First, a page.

Paint does a decent job of protecting doors and moldings from water, but not good enough for the long haul.  Baseboard molding pieces are too flimsy and produce fine dust when cut.  Get water on them and they’re ruined.

#4:  Marked-Down Appliances

We’ve all seen the appliances near the front of the kitchen cabinet section of the local home store.  They are usually located in a main walkway in the store.

The store offers deep discounts on these appliances because of scratches, imperfections, and missing parts.  You may not even get a cardboard box; they will simply wrap the unit in cellophane and deliver it.

You may find that you save hundreds of dollars on the appliance, but buyer beware.  Thoroughly inspect the unit before making a purchasing decision.  Ask a sales associate what is exactly wrong with it.

#5:  Any Re-packaged Product

Carefully examine the packaging when picking up an item in a home store.  Does it appear to have fresh packing tape near it’s opening?  A good indicator is a bunch of clear tape that has wrinkles in it.  One main home store I know of even has restocking bins in the returns area.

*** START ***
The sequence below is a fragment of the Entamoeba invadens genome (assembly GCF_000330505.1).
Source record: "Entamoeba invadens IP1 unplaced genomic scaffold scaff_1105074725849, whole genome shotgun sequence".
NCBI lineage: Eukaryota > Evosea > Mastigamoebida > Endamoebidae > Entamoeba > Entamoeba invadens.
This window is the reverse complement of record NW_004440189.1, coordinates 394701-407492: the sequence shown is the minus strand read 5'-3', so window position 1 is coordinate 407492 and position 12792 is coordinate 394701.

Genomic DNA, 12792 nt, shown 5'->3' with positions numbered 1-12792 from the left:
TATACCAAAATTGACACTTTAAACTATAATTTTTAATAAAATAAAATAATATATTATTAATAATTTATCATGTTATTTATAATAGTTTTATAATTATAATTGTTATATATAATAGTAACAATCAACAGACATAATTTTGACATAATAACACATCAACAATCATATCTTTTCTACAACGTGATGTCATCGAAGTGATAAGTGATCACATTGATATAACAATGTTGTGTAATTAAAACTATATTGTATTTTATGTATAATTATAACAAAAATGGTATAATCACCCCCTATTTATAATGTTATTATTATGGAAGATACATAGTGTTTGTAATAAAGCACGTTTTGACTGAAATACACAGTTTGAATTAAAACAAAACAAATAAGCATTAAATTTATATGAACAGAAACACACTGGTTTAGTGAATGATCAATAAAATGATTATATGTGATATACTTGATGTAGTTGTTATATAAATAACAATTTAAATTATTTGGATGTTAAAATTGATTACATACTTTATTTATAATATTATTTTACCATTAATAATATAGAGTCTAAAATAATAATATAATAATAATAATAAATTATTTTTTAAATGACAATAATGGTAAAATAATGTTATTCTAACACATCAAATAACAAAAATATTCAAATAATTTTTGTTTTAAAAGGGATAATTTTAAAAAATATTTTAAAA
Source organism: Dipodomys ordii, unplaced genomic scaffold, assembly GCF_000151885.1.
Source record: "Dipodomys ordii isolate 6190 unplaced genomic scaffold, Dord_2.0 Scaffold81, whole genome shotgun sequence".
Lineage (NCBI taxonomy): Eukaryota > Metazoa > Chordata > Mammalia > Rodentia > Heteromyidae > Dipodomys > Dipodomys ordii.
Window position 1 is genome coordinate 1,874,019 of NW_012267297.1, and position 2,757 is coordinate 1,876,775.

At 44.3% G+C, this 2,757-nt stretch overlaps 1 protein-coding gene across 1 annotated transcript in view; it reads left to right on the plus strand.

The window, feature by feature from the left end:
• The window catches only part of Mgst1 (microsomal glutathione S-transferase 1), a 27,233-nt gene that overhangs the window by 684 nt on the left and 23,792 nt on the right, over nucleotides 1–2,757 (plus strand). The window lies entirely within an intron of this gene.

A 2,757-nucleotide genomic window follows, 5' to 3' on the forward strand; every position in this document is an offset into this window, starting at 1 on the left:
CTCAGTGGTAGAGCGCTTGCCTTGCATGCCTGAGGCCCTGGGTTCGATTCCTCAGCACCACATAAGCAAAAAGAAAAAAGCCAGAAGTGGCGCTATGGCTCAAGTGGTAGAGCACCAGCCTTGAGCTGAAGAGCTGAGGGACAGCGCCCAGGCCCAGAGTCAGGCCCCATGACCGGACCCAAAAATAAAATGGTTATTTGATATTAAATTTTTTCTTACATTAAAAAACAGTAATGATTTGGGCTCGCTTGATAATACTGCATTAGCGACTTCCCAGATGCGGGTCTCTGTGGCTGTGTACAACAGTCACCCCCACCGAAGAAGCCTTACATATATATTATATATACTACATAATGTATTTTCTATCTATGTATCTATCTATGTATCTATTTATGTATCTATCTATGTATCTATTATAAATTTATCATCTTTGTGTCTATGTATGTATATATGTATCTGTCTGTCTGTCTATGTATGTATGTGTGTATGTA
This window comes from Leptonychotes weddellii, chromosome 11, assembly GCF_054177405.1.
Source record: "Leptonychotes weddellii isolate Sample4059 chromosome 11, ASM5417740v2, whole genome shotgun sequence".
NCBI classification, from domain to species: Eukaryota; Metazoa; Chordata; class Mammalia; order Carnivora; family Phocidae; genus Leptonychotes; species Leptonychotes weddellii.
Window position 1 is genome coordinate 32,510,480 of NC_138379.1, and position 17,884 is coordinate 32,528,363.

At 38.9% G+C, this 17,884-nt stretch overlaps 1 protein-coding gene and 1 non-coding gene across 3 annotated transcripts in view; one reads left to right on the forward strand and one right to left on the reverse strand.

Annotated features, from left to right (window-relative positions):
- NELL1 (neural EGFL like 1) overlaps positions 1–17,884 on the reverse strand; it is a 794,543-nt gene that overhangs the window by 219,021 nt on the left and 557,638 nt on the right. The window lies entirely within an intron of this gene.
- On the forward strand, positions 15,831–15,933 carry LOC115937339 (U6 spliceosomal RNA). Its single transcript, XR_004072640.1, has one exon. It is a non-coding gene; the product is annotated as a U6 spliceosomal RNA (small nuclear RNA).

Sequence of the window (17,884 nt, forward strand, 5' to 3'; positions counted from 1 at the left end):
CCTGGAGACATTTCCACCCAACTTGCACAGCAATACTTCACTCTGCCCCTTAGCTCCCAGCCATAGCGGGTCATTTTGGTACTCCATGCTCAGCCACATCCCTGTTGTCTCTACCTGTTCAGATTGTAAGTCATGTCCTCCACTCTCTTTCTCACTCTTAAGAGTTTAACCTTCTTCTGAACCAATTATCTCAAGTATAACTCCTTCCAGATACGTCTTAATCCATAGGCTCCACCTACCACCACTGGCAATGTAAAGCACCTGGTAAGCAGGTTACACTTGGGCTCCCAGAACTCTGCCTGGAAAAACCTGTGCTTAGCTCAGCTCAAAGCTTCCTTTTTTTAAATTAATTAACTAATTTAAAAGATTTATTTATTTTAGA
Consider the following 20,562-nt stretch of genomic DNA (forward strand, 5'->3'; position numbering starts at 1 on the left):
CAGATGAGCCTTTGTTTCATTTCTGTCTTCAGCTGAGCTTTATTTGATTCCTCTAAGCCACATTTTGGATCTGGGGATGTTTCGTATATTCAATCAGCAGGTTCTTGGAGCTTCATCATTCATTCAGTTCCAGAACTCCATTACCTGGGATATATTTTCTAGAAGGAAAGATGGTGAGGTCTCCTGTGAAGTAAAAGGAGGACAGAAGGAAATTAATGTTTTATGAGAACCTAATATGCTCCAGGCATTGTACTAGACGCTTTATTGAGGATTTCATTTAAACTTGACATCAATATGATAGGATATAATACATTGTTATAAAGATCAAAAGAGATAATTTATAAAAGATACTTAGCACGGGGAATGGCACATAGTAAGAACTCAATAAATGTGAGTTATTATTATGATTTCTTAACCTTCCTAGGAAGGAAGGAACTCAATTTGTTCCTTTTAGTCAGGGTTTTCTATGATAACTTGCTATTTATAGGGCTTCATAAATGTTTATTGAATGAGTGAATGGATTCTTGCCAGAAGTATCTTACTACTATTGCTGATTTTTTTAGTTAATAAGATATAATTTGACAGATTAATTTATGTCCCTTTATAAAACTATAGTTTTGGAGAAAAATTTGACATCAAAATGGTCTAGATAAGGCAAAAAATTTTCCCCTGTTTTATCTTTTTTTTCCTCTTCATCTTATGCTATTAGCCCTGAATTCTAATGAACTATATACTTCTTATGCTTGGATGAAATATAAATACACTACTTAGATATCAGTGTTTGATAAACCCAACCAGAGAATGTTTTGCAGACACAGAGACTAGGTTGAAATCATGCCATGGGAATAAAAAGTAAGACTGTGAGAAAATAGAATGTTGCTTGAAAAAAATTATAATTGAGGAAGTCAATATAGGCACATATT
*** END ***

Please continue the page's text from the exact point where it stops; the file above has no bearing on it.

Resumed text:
You return an item, sign a receipt, get your money, and the cashier tosses your old item in it’s appropriate bin.  You can only imagine how many products find their way back into circulation.

The main problem with re-packaged products is missing parts and no labeling to identify the product as a re-stock.  If I’m spending full-price for an item, I expect it to be brand-new and un-opened when I purchase it.

#6:  Low-quality caulk

Many caulks claim 25 to 35 year life span.  I’ve found that many will crack after a year or so, even with new latex paint covering the joints of trim moldings.

Now, I know normal settling of a house can occur, as well as framing lumber that hasn’t fully dried can cause the same problem.  But if there is excessive cracking around door trim, baseboards, and windows, the caulk may be failing.

You can reduce the chance of caulk failure by back-priming the molding before installing it.

Choose a quality caulk by a well-known manufacturer.  One-hundred-percent silicone caulk many times will eliminate any cracking problem due to the rubber silicone that allows slight stretching of the material.  Just make sure you buy the type that you can paint.

Also, beware of freshly-introduced home remodeling products and tools.  They may not pass muster; the public hasn’t had the time to actually try these items and give an accurate review of them.  Good luck!